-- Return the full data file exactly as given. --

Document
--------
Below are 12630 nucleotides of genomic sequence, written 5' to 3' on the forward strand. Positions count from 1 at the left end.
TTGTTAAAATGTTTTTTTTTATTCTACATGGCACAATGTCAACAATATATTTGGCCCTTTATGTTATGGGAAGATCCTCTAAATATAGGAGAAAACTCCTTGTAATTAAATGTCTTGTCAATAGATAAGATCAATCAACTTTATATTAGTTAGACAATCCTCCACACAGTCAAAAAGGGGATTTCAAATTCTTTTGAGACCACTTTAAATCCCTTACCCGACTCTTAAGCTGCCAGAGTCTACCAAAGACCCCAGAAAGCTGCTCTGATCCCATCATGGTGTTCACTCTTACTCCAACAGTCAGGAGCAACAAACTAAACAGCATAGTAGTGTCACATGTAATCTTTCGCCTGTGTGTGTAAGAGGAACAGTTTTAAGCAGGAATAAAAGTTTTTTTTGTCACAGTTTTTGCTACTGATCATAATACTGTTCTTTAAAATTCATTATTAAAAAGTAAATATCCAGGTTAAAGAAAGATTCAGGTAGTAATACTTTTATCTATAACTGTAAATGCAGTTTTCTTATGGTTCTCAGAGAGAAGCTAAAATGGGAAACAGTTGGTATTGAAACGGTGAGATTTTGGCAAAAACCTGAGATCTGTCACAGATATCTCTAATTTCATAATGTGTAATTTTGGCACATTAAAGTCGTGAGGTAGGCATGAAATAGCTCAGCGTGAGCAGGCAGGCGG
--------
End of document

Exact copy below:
Below are 12630 nucleotides of genomic sequence, written 5' to 3' on the forward strand. Positions count from 1 at the left end.
TTGTTAAAATGTTTTTTTTTATTCTACATGGCACAATGTCAACAATATATTTGGCCCTTTATGTTATGGGAAGATCCTCTAAATATAGGAGAAAACTCCTTGTAATTAAATGTCTTGTCAATAGATAAGATCAATCAACTTTATATTAGTTAGACAATCCTCCACACAGTCAAAAAGGGGATTTCAAATTCTTTTGAGACCACTTTAAATCCCTTACCCGACTCTTAAGCTGCCAGAGTCTACCAAAGACCCCAGAAAGCTGCTCTGATCCCATCATGGTGTTCACTCTTACTCCAACAGTCAGGAGCAACAAACTAAACAGCATAGTAGTGTCACATGTAATCTTTCGCCTGTGTGTGTAAGAGGAACAGTTTTAAGCAGGAATAAAAGTTTTTTTTGTCACAGTTTTTGCTACTGATCATAATACTGTTCTTTAAAATTCATTATTAAAAAGTAAATATCCAGGTTAAAGAAAGATTCAGGTAGTAATACTTTTATCTATAACTGTAAATGCAGTTTTCTTATGGTTCTCAGAGAGAAGCTAAAATGGGAAACAGTTGGTATTGAAACGGTGAGATTTTGGCAAAAACCTGAGATCTGTCACAGATATCTCTAATTTCATAATGTGTAATTTTGGCACATTAAAGTCGTGAGGTAGGCATGAAATAGCTCAGCGTGAGCAGGCAGGCGG